SCOTTSDALE, AZ (3TV/CBS 5) — Robert Alexander, 57, was arrested and charged, accused of helping raise money for veterans. Instead, Scottsdale police said he pocketed the cash. Since his arrest back in August, Arizona’s Family Investigates obtained police reports showing more than 20 additional people have come forward, some losing tens of thousands of dollars.
Arizona’s Family Investigates spoke with several victims, who say Alexander was charismatic; he seemed to know the right people and played at the most exclusive clubs. They said they let their guard down, and Alexander took advantage of that.
“He ironically just sat down with me, and we started to talk,” Shelly Lamont said. Lamont explained that she met Alexander in June at Cold Beers and Cheeseburgers in Scottsdale. “I thought he was nice, charming,” she continued.
They exchanged phone numbers and began spending time together. We asked how the money aspect of things came up. “He told me he lost his wallet while he was playing golf,” she responded.
Lamont said she lent him $900 at first, saying she was in a vulnerable place. “My mom had suddenly passed and I was kinda left to do everything by myself,” she said. “He just said all the right things, had told me his mom had passed away and had kind of the same, similar things happen with family.” Over the next six weeks, Lamont said he borrowed $4,000, but then cops arrested Alexander.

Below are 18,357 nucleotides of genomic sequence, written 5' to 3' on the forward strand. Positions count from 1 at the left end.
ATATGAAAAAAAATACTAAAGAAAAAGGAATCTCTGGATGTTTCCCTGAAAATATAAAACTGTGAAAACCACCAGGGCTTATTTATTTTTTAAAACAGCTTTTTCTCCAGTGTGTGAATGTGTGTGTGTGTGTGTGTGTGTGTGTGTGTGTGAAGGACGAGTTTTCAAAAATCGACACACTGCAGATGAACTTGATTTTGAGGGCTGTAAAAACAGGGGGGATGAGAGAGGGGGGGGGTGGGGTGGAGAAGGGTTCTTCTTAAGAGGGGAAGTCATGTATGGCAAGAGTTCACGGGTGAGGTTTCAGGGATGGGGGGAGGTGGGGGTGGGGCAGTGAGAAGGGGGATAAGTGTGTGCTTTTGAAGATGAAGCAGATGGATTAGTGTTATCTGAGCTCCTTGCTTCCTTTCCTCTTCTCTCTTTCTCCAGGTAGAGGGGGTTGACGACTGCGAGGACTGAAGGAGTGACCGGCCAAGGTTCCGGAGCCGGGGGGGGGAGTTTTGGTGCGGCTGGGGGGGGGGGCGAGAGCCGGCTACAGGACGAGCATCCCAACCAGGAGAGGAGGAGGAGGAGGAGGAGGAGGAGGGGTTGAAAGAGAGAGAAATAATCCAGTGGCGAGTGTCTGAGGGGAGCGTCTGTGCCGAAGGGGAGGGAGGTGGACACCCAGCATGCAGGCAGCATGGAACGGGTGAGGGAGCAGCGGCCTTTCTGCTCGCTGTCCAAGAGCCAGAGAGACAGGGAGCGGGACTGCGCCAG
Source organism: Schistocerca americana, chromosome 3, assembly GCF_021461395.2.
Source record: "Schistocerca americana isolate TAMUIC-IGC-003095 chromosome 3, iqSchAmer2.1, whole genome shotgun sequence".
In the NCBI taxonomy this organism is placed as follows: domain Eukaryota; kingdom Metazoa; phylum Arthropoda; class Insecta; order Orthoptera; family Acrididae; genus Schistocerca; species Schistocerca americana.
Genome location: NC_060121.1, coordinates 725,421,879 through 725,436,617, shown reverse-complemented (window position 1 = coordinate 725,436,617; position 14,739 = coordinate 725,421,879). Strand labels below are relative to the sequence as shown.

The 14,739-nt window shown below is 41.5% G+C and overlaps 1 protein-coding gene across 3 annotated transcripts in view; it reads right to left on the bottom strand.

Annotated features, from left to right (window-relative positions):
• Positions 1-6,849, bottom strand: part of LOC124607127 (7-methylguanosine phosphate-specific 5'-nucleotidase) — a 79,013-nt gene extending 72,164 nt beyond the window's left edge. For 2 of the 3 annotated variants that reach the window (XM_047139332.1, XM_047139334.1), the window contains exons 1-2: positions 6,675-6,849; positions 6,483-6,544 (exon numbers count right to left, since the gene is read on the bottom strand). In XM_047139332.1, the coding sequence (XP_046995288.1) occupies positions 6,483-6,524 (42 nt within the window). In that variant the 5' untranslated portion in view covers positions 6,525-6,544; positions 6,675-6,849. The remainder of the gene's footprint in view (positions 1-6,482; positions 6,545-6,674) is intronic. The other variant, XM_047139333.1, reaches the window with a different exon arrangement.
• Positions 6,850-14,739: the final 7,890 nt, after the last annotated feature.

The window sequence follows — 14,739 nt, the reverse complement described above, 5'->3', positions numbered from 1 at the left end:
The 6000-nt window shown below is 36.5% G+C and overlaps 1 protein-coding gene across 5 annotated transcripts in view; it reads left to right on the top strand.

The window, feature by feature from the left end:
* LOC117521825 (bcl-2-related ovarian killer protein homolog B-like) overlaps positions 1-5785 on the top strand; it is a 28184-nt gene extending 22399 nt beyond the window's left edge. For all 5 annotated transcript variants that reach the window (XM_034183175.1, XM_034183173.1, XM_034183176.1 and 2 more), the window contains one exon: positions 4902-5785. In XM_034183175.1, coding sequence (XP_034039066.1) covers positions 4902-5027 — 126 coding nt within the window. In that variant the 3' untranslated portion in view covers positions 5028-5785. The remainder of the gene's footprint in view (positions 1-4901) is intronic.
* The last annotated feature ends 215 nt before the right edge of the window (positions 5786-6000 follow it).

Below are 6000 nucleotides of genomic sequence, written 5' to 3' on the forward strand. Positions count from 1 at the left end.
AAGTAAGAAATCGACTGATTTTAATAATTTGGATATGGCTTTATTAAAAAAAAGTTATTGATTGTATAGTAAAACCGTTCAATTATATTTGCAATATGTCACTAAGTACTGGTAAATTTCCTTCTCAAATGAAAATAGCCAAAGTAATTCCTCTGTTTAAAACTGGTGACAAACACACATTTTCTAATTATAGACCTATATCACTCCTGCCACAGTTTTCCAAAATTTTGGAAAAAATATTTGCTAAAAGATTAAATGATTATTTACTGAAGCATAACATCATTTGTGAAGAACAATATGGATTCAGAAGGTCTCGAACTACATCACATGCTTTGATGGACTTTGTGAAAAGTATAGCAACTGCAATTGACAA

According to court documents, four people came forward. Two of them told investigators Alexander took their money and claimed he was organizing a golf tournament to raise money for the Wounded Warrior Project at the Silverleaf Golf Club in Scottsdale. Police said no such event was ever planned. Alexander is also accused of running a golf ball scheme, claiming he could buy balls at a deep discount and then resell them. He reportedly promised the victims thousands of dollars in profit.
Police arrested Alexander in August. At the time, he was wanted on two felony warrants. Court records show Alexander spent eight years in federal prison for a similar Ponzi-like scheme to resell golf balls. He was released in 2013. “How he could just keep up with the lies is amazing to me,” Lamont said.
When interviewed by investigators, court documents show Alexander said he knew what he did was wrong. He claimed he was “going to use this money to pay bills.”
Since his arrest, Scottsdale police have heard from more than 20 others. Arizona’s Family Investigates went through those police reports, finding they told investigators similar stories. Many of them lost thousands of dollars. One of them told police he helped Alexander set up Zelle on his phone. He handed over more than $10,000.
“There’s always a pattern to these cons,” said Rich Robertson, a longtime private investigator who has worked on similar cases. “They kind of perfect their skills, they perfect their craft, and they learn from their past mistakes. But they still keep engaging in the same activity they’ve always engaged in.”
Alexander has already been sued at least a dozen times and ordered to pay $10 million in restitution. However, Robertson said it’s unlikely any of these latest victims will get their money back.
Arizona’s Family Investigates asked Lamont if there’s a lesson in this for other people. “Well, the lesson is don’t help people and that’s a really crappy lesson,” she said.
Since we first reported Alexander’s arrest, many more charges have been added. They include several counts of theft and fraudulent schemes. His case is set to go to trial in two weeks.
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